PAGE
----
I’ll keep my remarks brief here, but roughly a Mori Dream Space is an algebraic variety which “looks like” a toric variety, and so its birational geometry is strongly determined by some combinatorial invariants. There’s obviously much more to be said here, but for that I will defer to either the papers listed above or to a survey on Cox rings such as this one. The Mori Dream Space conjecture for a family of varieties is simply the statement that for all , is a Mori Dream Space. What Castravet and Tevelev showed was that for , there are Birational maps between and spaces which are not Mori Dream Spaces. I haven’t yet had a chance to do more than skim Fontanari’s paper.

One thing I can note here is that the object you most often study to get a handle on the birational geometry of is the cone of nef divisors. I myself had a paper with Arap, Gibney and Swinarski studying a certain selection of these divisors called Conformal Blocks Divisors, which can be defined either on or . One of the things that made this conjecture difficult experimentally was that the number of generators of this nef cone gets very big very quickly, and the work with Conformal Blocks was in part an attempt to focus on some subcone where we could actually do experiments. It might be interesting to do some more experiements and see what exactly goes wrong with the simple quotient under .

Finally, even though a fly may drop, it may also start buzzing again, as noted by Ellenberg. Still, interesting stuff!

Filed under: Algebraic Geometry, Uncategorized ]]>

As for “Yay” (cue youtube), the biggest reason for the “Oops” is that my thesis is finally posted to the arXiv! The next project won’t take so long.

Filed under: Uncategorized ]]>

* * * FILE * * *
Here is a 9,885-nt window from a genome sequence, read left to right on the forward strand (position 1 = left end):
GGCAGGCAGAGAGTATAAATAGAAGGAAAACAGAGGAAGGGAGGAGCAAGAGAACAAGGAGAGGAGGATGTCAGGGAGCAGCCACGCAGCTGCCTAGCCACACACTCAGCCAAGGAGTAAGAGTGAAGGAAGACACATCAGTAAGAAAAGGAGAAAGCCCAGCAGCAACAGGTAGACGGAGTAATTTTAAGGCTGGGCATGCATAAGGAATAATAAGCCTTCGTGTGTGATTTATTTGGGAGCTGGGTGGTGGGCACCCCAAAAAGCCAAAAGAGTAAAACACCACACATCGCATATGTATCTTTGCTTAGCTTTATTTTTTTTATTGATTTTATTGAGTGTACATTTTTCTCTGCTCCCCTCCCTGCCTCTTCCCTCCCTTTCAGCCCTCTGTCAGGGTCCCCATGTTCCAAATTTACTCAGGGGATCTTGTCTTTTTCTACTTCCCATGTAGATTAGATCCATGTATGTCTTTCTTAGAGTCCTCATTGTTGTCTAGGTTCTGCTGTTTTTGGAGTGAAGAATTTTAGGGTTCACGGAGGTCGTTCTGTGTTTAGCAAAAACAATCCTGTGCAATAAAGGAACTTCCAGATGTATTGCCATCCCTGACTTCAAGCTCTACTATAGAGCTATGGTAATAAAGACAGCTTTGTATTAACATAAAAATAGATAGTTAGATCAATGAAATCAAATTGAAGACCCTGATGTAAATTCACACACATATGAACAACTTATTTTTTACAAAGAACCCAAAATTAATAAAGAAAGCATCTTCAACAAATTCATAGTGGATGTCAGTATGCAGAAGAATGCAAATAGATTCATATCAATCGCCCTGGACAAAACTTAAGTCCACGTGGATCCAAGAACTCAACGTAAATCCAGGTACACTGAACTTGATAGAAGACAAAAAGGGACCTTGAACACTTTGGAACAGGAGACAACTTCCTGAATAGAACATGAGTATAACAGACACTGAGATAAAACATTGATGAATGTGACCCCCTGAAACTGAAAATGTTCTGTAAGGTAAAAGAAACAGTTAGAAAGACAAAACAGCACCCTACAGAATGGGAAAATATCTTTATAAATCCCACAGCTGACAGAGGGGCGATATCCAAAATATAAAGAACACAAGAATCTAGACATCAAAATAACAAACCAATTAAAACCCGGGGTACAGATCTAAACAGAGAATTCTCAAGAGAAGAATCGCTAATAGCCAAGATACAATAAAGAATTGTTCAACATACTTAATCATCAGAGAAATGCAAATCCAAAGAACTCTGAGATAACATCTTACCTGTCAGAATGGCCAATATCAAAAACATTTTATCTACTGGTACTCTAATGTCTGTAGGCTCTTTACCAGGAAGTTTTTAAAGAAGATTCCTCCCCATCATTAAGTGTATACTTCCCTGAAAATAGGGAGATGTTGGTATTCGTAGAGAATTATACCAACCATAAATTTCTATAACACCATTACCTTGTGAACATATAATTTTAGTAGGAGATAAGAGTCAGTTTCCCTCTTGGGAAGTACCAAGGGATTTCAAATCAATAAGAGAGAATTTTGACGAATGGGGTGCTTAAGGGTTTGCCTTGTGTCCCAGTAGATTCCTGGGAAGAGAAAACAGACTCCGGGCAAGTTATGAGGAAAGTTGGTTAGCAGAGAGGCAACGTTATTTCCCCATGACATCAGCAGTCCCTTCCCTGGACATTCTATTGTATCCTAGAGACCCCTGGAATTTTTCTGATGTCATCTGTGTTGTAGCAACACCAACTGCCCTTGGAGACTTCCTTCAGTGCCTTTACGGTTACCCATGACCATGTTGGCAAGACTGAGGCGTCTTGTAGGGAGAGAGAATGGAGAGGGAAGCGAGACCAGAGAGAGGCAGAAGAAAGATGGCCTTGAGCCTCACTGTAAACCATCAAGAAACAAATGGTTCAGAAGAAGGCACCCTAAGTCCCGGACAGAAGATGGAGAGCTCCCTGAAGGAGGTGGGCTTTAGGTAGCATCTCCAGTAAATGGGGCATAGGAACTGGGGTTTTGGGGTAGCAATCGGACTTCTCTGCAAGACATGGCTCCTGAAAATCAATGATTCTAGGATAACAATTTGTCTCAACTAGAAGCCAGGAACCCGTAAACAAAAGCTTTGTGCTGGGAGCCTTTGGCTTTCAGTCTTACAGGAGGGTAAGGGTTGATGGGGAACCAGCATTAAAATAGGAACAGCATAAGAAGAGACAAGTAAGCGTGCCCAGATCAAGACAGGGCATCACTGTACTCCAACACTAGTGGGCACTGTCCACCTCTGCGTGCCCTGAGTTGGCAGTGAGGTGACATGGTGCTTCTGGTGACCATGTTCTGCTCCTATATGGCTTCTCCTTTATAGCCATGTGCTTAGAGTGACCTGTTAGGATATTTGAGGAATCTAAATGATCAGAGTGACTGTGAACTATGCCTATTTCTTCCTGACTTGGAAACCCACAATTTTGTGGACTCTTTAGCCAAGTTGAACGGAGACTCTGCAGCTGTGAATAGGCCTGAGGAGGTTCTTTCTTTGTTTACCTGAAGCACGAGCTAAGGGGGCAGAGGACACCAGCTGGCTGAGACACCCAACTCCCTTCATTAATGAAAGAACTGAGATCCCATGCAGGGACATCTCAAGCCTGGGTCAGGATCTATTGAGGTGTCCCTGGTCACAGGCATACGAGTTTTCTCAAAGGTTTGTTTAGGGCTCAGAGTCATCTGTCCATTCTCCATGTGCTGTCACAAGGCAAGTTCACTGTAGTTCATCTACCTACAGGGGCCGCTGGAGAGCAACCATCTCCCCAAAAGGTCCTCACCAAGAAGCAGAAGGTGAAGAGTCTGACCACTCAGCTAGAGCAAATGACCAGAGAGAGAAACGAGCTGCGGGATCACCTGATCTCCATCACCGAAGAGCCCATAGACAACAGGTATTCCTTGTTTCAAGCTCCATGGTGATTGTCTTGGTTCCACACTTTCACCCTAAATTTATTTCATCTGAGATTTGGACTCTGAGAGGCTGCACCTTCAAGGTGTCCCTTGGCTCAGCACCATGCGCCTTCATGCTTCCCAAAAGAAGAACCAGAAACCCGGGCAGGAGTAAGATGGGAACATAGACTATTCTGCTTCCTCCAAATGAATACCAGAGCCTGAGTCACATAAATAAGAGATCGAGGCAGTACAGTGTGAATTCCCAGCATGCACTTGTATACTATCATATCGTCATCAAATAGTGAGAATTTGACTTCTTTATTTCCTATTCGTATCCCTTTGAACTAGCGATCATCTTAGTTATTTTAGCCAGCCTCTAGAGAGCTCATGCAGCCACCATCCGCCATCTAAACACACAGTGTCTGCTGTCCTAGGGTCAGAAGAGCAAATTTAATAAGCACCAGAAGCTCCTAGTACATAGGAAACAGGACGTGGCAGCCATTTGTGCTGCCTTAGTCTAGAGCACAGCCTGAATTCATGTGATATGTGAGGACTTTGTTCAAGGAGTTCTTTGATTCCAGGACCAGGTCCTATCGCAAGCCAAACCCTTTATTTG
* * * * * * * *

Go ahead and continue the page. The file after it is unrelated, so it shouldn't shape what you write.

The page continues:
However, for today, we’re going to take something most of us first saw in differential geometry (I first met this map in do Carmo‘s book) and translate it into algebraic geometry.

We will start in the absolute least general way possible, following do Carmo. Let be a surface. Then there’s a map to the unit sphere taking each point to its unit normal vector. This is the Gauss map, and it’s a REALLY useful tool, as anyone who has gone through this book can attest. For instance, if you want to define the curvature of a surface in , the Gauss map is essential. For instance, the Gaussian curvature is the determinant of the derivative of , and in fact it would be redundant to go through everything about the Gauss map for surfaces in because there’s a whole chapter in do Carmo titled “The Geometry of the Gauss Map!”

We’re going to generalize and then algebraize. First, let’s just drop the orientation on our surface. To forget that, we can replace the normal vector with the normal line. So then instead of getting a point in we get a pair of antipodal points, or just a point of from our surface. Then we can see that the map is really given by taking the inclusion, then we have , and then taking the line perpendicular to the image plane. Taking the union of these maps, we just have the map . Then, using the Riemannian metric on , we can make this a map , and follow it up with the fact that , and project down, to get the map , and then we can rewrite it by taking each point to the line in , which gives us a map , giving the usual Gauss map.